THE DOG by Jack Livings
Kirkus Star


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A debut collection of stories by an American author about post-Mao China provides fresh perspective through its understated, straightforward prose.

These stories are sneaky, almost subliminal, in their ambitions and connections. Almost all the protagonists and other characters are Chinese or at least indigenous to the region, with the lone exception of Claire, an American student in “The Pocketbook,” who “savored the taste of the unsettled air between the two arenas of existence.” For the reader and perhaps the author, these stories also seem to exist between two arenas, not typically American nor authentically Chinese, but in a realm of possibility that invites similar savoring. Claire discovers that the streets outside her cloistered college aren’t as safe as she might have thought, as a 10-year-old expert robs her (and then himself falls victim to social Darwinism as he loses his spoils to older and tougher thugs), while Claire becomes caught in a protest that she barely understands. Because the author writes so simply, and so well, the human complexities of these stories and the connections among them reveal themselves subtly rather than with great drama. None of the stories are explicitly political, though “The Crystal Sarcophagus,” the longest tale, illuminates what it means to live within a value system likely very different from the reader’s. With the death of Chairman Mao, the commission for his crystal coffin represents a great honor but also an impossible challenge, as it is decreed that a project that should take more than three years must be completed in 10 months. “When completion of a task requires conditions that do not exist, create proper conditions!” orders the official from “[t]he Party [that] outranked physical laws, scientific fact, logic.” Within all of these stories, the human element provides the common denominator.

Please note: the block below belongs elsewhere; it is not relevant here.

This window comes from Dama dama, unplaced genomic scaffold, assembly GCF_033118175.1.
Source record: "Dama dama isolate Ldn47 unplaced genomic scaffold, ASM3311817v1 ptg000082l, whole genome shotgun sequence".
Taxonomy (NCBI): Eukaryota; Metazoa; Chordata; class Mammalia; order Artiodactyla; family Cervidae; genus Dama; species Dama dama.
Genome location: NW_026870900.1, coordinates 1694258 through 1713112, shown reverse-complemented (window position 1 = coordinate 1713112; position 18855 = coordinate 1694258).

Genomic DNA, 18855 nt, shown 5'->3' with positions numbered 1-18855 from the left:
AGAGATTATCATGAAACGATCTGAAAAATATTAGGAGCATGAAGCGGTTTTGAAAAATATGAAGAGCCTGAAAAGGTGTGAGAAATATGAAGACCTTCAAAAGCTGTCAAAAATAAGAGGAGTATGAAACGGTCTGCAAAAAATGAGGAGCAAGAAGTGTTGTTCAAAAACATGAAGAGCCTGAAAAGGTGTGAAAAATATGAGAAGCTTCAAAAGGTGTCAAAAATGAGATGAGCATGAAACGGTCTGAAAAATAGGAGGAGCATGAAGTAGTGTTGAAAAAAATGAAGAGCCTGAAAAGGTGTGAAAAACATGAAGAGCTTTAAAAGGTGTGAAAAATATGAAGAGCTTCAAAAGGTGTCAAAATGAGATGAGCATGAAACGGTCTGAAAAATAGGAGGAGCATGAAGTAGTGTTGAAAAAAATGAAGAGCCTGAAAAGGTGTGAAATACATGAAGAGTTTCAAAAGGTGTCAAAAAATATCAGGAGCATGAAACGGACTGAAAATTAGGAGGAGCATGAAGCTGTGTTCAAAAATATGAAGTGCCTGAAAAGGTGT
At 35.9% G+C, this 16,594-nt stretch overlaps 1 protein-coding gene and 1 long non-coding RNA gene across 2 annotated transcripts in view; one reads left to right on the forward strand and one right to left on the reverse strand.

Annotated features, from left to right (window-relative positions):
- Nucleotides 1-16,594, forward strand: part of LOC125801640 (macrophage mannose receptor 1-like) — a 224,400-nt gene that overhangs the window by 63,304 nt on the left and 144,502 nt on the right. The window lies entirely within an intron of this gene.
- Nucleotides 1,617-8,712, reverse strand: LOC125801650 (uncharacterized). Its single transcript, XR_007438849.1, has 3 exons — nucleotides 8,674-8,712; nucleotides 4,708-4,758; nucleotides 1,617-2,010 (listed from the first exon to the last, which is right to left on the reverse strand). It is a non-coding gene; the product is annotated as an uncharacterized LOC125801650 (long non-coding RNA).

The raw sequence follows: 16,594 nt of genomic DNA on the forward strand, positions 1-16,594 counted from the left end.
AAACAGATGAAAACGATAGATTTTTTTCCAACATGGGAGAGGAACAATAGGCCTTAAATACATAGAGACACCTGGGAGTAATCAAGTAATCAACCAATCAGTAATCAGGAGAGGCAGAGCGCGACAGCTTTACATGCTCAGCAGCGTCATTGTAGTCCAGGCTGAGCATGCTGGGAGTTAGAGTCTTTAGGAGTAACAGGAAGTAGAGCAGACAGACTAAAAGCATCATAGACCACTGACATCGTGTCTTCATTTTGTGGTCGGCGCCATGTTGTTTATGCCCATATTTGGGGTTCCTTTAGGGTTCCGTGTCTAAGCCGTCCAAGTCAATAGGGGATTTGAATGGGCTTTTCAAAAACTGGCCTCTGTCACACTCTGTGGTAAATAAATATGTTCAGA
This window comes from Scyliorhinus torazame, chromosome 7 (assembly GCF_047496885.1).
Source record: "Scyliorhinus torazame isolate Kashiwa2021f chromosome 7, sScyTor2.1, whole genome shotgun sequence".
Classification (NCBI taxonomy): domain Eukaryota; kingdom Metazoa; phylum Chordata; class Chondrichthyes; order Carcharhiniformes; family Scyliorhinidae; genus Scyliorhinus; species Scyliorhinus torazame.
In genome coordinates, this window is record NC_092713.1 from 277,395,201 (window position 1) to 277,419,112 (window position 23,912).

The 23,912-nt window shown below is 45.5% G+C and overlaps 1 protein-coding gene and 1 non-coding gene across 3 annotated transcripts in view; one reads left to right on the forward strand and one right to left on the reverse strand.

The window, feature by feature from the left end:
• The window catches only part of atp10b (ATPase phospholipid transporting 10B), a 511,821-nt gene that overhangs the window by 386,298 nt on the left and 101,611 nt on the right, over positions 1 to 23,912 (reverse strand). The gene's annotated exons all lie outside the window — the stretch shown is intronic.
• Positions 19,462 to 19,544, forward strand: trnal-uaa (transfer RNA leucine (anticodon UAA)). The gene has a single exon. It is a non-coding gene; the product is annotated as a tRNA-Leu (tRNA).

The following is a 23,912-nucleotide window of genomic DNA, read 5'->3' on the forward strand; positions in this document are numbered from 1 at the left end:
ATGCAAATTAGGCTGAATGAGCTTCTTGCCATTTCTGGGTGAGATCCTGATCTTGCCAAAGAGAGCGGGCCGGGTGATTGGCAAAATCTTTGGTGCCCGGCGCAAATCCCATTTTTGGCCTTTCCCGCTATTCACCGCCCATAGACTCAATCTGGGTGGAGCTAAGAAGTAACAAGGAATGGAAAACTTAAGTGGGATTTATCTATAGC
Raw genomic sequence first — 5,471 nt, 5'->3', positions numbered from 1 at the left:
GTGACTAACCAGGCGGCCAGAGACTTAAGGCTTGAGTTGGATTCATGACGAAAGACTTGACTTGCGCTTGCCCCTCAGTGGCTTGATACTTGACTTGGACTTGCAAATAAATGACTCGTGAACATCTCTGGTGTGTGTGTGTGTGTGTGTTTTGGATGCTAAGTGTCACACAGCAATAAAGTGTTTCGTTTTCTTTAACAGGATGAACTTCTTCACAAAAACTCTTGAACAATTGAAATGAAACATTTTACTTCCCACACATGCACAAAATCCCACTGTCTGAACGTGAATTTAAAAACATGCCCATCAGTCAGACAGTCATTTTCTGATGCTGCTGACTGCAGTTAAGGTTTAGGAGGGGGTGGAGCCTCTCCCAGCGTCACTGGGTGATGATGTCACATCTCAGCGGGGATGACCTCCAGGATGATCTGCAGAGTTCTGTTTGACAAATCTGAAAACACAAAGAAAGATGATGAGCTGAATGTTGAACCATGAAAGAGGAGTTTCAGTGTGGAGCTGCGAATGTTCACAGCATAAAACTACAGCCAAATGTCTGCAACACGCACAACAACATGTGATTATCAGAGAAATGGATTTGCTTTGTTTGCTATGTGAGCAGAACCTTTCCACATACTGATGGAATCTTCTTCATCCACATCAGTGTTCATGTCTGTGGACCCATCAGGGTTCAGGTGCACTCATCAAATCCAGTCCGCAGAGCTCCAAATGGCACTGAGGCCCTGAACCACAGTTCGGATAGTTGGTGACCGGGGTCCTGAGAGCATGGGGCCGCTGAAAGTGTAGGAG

Though Livings works as a journalist, his fiction shows a whole lot more than moonlighting potential.

Pub Date: Aug. 5th, 2014
ISBN: 978-0-374-17853-6
Page count: 240pp
Publisher: Farrar, Straus and Giroux
Review Posted Online:
Kirkus Reviews Issue: July 15th, 2014


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